A modulation matrix of three assignable controllers and up to six programmable destinations and amounts is accessed via the Control Menu. The sources available are: Pitch Bend, Channel Pressure, Modulation, Breath, Controller 3, Foot Controller, Data Slider, Balance, Controller 9, Expression, Controllers 12‑16, Hold Pedal, Portamento Pedal and Sostenuto Pedal.
Destinations may be chosen from an extensive list of over 70 options, including Volume, Pan, Pulse Width, Digital Waveform Selection, FM Amount, Filter Cutoff, Filter Resonance and Filter Envelope Amount — in fact, pretty much anything you're likely to feel like tweaking during performance. For example, if you want to use a modulation wheel to control something obscure like Twin Mode detune amount, or increase the chorus mix via aftertouch, the Virus makes it possible. You can even get effects similar to a Microwave wavetable sweep with a modulation destination of 'Waveform Select'.
As well as the above controller matrix, velocity can be set to control any (or all) of the following: Osc1 Shape, Osc2 Shape, PulseWidth, FM Amount, Filter1 EnvAmt, Filter1 EnvAmt, Resonance1, Resonance2, Amplitude, and Panorama.
The Virus is well‑endowed in the MIDI department — not only do all the dedicated knobs send and respond to MIDI control changes, but those extra parameters accessed through the LCD are available over MIDI too. Since MIDI has a limit of 128 controllers and some of these are reserved for standard use (Volume, Pan, Sustain, and so on), Access have taken the innovative step of allocating some parameters to Polyphonic Pressure commands. Thus, MIDI controllers are used for the most common functions and the more obscure ones (LFO3 Key Follow, for example) are assigned to a Polyphonic Pressure 'note' (Poly Pressure specifies an individual controller curve for each note and is rarely used). You have the option of using SysEx instead, if you wish, but for ease of editing afterwards, I suggest using the controller/pressure method which is the default (the manual lists all the controller and pressure assignments).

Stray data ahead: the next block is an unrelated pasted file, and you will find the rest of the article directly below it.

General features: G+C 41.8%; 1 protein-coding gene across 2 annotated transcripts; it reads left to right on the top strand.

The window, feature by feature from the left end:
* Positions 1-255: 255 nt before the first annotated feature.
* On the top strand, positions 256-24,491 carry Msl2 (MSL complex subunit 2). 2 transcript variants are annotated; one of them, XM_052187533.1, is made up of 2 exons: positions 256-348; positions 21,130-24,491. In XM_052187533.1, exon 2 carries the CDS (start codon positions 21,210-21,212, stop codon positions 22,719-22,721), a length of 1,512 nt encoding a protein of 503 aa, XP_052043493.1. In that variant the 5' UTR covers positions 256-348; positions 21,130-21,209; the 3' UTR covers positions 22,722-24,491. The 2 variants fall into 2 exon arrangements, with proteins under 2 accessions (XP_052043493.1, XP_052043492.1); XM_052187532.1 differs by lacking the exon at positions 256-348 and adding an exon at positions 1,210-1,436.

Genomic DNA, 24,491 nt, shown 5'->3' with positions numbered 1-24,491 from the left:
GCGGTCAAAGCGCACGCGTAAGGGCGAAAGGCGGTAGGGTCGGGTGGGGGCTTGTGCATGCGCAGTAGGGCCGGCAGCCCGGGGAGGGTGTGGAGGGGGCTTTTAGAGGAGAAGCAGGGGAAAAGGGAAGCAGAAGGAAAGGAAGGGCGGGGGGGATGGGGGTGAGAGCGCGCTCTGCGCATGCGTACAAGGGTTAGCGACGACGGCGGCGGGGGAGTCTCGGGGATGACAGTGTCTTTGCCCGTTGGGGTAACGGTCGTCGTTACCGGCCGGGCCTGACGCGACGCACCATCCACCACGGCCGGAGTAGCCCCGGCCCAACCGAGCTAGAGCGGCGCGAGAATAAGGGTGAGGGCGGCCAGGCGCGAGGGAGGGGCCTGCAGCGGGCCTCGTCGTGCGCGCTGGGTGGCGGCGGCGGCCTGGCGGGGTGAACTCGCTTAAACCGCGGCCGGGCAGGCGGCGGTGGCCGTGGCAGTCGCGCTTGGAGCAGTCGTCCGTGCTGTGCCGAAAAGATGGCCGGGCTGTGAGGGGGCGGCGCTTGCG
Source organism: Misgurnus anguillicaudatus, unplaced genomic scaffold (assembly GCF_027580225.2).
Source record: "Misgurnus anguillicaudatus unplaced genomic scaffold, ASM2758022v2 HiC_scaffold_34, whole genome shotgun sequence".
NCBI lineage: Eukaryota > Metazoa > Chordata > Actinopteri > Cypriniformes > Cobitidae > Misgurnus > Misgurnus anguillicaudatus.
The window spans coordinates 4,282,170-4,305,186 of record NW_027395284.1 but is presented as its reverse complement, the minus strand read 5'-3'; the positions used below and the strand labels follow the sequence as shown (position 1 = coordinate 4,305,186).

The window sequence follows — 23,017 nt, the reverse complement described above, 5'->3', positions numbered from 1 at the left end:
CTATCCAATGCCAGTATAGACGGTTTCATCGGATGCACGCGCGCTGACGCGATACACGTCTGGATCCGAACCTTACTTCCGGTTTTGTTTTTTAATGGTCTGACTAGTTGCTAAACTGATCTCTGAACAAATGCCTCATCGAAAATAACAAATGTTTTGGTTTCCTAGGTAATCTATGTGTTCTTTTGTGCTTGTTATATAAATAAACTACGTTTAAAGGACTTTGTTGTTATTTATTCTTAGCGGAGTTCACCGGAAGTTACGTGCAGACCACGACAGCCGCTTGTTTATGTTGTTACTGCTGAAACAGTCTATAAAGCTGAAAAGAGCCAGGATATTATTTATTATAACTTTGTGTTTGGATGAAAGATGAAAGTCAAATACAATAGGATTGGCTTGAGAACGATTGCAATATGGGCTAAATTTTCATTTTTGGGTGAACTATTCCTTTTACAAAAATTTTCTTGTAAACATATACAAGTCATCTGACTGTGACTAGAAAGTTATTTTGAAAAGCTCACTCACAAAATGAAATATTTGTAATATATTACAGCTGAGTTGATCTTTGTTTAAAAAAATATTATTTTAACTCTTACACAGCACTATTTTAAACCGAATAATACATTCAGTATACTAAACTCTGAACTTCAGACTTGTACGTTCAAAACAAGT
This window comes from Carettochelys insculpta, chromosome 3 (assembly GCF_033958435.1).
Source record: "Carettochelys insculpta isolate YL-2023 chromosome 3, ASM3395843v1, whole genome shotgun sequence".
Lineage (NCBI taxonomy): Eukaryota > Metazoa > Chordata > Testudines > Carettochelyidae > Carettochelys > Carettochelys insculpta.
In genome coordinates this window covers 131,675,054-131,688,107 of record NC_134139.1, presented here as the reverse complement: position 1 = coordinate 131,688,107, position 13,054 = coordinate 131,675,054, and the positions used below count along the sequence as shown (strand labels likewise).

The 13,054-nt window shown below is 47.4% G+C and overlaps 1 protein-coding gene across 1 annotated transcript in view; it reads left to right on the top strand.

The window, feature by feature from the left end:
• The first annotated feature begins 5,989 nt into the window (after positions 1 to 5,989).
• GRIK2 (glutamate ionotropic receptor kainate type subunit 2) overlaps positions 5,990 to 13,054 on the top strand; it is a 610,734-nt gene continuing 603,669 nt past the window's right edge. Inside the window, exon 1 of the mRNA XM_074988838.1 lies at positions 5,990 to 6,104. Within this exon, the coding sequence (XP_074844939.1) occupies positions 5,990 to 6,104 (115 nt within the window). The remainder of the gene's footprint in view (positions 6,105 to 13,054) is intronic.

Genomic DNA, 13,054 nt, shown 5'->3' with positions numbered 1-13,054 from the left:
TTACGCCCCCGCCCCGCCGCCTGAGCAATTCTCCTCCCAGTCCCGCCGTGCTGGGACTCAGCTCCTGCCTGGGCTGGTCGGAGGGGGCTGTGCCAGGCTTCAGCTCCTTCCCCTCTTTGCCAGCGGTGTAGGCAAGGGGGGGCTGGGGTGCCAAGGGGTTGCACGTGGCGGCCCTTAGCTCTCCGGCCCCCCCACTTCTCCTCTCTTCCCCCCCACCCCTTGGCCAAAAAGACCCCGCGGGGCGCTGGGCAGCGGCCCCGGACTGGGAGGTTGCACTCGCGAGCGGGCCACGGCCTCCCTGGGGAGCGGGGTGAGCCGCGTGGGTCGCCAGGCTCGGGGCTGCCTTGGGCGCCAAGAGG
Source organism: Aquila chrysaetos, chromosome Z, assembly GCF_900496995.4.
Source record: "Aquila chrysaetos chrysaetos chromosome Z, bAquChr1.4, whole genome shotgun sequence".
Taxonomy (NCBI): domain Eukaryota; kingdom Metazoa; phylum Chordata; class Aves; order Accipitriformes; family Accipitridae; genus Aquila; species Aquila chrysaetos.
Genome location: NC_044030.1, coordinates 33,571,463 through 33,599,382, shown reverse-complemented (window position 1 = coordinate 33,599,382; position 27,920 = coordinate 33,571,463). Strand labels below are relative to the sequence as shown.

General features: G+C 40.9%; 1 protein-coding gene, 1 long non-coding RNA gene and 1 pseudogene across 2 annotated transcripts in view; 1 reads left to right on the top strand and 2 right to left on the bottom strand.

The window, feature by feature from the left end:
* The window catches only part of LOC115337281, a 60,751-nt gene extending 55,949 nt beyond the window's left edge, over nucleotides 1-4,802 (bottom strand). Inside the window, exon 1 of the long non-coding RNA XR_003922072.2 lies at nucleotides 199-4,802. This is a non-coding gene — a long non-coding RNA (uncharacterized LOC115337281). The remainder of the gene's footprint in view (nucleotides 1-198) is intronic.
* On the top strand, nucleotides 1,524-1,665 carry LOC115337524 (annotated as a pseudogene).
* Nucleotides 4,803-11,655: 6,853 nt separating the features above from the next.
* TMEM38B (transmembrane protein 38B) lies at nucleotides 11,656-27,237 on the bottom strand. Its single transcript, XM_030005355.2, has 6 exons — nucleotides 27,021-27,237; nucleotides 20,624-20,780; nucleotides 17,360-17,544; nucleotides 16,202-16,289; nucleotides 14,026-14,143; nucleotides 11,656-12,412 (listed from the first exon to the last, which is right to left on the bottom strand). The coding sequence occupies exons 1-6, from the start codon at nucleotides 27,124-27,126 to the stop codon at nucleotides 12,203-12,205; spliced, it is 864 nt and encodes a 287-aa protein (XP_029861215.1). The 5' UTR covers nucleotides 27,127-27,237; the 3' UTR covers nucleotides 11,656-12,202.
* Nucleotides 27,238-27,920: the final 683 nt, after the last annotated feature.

Other slick touches in the MIDI spec include the ability to force an incoming SysEx dump into the Virus patch bank of your choice (A or B), or to the edit buffer if you're ultra‑cautious or just wish to audition patches. This removes any risk that sounds you picked up from the 'net could overwrite valuable stuff already in the synth.